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    Latest ballot dispute? Storage

    Palm Beach County's notorious "butterfly" ballots and other records take up 5,000 cubic feet.

    By Associated Press,
    © St. Petersburg Times
    published April 30, 2003

    Another dispute is brewing over Florida's infamous "butterfly" ballots and hanging chad - whether more than 6-million votes cast in the nation's most disputed presidential contest should be destroyed or preserved for their historical significance.

    The ballot debacle delayed the 2000 election's outcome for 36 days and sparked a bitter fight between Republicans and Democrats before the U.S. Supreme Court stopped a statewide recount, giving George W. Bush the White House with 537 more votes than Al Gore in Florida.

    More than two years later, the state's elections supervisors say they need the storage space and want to get rid of the ballots.

    "Other than saying, "Hey, here's the pile of ballots from 2000,' there isn't much use to them," said Kurt Browning, elections supervisor in Pasco County and a former president of the statewide association of supervisors. "As that paper gets older, the paper gets brittle and dry. And after being handled so many times, a new recount is out of the question."

    The Florida Department of State, which oversees elections, extended the usual 22-month preservation deadline until July 1 to give lawmakers time to decide what to do. But with less than a week to go in the Legislature's regular session, lawmakers have yet to discuss the fate of the ballots.

    The president's brother, Gov. Jeb Bush, said some of the ballots should be preserved.

    "Some should be saved for historical purposes," he said. "I don't think the right thing to do would be to destroy them all."

    While state officials and elections supervisors try to decide, one South Florida lawyer has gone to court to save the ballots.

    "I don't understand the anxiousness to destroy these things," said Gary Farmer Jr., a lawyer in Broward County. "It's not like we're going to put these out on eBay or anything. We just want them preserved."

    A Palm Beach County judge already has issued a court order preventing the destruction of the butterfly ballots. The ballot was supposed to make voting easier for the county's elderly residents, with large type that spread the names of the 10 presidential candidates over two facing pages. Many voters said they found the ballot confusing, and some Gore supporters said they inadvertently voted for Reform Party candidate Pat Buchanan.

    Farmer also sued Miami-Dade County in early April, attempting to block the destruction of the ballots. A hearing is set for May 16.

    He said he may sue the state in Tallahassee to encompass all of Florida's 67 elections supervisors, but said the ballots will make no difference in the election's outcome. "That ship has sailed."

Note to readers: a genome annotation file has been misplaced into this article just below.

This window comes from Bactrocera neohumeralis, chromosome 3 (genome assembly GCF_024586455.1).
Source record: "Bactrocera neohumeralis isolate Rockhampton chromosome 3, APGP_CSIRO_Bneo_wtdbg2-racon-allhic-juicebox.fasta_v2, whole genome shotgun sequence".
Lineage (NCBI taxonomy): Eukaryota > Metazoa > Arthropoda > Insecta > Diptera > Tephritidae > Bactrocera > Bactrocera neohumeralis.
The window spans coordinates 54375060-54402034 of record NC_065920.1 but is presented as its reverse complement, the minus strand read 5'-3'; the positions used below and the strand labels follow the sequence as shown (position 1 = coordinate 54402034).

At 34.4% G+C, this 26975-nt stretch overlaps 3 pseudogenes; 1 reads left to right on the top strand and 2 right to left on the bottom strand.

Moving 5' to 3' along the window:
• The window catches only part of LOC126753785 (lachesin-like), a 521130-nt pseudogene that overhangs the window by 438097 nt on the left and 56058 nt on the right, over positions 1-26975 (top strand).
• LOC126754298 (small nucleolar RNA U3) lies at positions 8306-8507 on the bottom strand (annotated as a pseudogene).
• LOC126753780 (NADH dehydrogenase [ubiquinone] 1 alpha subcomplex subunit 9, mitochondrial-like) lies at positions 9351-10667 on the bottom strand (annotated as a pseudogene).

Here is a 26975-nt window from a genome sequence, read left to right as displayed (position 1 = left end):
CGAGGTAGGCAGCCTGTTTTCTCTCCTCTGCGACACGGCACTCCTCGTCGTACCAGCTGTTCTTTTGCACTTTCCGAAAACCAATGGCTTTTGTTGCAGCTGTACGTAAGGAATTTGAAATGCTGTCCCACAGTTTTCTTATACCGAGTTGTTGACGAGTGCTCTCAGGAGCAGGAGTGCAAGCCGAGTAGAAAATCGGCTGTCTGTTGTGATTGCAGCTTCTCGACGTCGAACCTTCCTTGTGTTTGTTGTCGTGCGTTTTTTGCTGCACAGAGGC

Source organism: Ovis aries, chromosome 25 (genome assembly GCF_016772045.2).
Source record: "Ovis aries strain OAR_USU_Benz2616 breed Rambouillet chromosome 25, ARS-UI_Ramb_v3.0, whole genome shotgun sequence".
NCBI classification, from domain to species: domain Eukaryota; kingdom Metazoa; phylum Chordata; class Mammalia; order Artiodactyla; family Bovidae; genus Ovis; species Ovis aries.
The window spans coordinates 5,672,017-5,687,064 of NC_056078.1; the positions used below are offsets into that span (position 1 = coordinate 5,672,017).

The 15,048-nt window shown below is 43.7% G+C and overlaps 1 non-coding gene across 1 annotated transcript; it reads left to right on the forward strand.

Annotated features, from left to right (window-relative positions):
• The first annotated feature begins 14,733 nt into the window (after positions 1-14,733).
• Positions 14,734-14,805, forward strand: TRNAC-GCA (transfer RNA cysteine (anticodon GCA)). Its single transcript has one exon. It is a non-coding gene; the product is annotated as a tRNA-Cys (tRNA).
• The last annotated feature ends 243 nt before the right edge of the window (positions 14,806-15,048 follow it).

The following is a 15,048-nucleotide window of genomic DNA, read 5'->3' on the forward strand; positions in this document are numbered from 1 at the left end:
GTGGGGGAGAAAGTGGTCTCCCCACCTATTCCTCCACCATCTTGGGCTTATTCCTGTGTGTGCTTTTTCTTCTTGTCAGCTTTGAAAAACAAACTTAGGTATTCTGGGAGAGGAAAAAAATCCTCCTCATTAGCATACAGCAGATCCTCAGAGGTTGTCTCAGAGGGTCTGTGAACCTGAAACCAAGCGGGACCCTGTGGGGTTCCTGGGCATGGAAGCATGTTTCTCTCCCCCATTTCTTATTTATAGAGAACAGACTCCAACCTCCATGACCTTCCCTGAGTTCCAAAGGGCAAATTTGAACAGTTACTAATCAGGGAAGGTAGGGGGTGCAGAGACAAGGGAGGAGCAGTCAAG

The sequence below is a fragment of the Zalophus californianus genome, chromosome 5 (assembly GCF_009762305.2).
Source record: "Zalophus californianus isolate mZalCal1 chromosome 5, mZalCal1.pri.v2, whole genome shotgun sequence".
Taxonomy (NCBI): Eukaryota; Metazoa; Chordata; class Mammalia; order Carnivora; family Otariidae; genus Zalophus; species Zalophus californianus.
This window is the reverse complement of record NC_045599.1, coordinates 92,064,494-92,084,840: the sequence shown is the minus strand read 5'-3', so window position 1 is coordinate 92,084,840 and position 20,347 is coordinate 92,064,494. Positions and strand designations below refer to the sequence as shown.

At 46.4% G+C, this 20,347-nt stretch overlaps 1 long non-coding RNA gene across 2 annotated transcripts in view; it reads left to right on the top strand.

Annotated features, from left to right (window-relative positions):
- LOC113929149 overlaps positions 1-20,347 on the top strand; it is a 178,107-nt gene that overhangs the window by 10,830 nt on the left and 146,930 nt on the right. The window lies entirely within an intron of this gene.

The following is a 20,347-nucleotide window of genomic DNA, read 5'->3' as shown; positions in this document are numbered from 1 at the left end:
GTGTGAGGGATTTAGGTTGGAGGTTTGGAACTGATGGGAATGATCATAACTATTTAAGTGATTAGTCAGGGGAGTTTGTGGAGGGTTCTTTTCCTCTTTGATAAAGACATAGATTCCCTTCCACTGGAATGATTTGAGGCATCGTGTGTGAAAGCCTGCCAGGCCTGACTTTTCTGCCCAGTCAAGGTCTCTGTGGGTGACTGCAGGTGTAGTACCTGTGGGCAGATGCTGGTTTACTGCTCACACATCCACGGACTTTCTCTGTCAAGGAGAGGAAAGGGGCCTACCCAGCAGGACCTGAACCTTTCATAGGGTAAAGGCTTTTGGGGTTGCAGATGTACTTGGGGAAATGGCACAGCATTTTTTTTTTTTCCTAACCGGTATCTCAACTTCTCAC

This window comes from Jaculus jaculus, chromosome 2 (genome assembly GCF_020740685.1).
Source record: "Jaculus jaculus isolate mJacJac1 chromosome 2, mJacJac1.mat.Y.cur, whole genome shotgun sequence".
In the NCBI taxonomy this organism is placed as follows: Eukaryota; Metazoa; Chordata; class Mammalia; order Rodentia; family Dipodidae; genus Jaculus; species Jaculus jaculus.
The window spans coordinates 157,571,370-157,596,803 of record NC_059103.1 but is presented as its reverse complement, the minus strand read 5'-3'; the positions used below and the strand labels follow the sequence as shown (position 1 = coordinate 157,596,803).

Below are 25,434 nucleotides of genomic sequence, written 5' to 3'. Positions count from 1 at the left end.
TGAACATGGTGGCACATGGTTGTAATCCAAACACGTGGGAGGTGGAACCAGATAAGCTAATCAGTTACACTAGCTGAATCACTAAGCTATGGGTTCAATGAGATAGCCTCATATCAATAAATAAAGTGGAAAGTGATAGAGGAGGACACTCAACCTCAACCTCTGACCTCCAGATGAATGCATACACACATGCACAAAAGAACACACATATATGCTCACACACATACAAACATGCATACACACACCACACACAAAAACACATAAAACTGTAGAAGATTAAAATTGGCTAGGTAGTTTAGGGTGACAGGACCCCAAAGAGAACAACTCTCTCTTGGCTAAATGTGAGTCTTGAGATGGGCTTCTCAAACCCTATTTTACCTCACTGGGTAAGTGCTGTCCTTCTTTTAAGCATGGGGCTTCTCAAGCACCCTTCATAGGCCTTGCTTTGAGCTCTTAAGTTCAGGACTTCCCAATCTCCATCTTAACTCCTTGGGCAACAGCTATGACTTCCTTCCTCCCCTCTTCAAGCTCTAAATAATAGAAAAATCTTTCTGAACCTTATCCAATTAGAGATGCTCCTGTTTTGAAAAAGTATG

During the 2000 presidential recount, Farmer was involved in lawsuits by Democratic voters that sought to exclude almost 10,000 disputed absentee ballots in Martin County and to try to prevent the certification of the Palm Beach results.

    Even after the July 1 deadline passes, elections supervisors must ask permission to destroy their records, so the final decision on what to do with the ballots will be left to Glenda Hood, whom Bush named secretary of state in February.

    Hood's spokeswoman, Jenny Nash, said Hood would make a decision about the ballots within a few weeks. Nash said the Tallahassee Museum of History and Natural Science approached the state about the ballots, but under current rules the elections supervisors don't have the option of giving them away.

    State officials estimate the 6-million-plus ballots and related election records take up about 5,000 cubic feet, enough to fill more than 450 four-drawer file cabinets.

    Theresa LePore, the elections supervisor responsible for Palm Beach's butterfly ballot, said her 2000 election records are stacked on three 5- by 5-foot pallets, each of them 6 feet high. She had joked that a bonfire would be best way to rid herself of the ballots, but regretted it. "I caught a lot of grief for it."

    Julian Pleasants, a University of Florida history professor, said the destruction of all the ballots would leave a hole in the historical record. He said he hoped a systematic sampling of the ballots from each county would be preserved for future analysis.

    "Looking at it from a historian's point of view, it would be a big mistake," Pleasants said. "I'm sure a lot of people would just like to forget about it. But this is the only presidential election decided by the Supreme Court. If you don't have a ballot, how do you understand the difference between a hanging chad and a three-corner chad, or between a pregnant chad and a dimpled chad?"

    A consortium of the Associated Press and seven other news media organizations examined 175,000 ballots that did not make it into state-certified totals. They indicated that the partial recounts Gore pursued in 2000 would still have left Bush clinging to the narrow lead he had after Election Day. Had Gore pursued a full statewide recount he might have picked up enough votes to surpass Bush by an even slimmer margin, the media consortium found.


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    From the Times state desk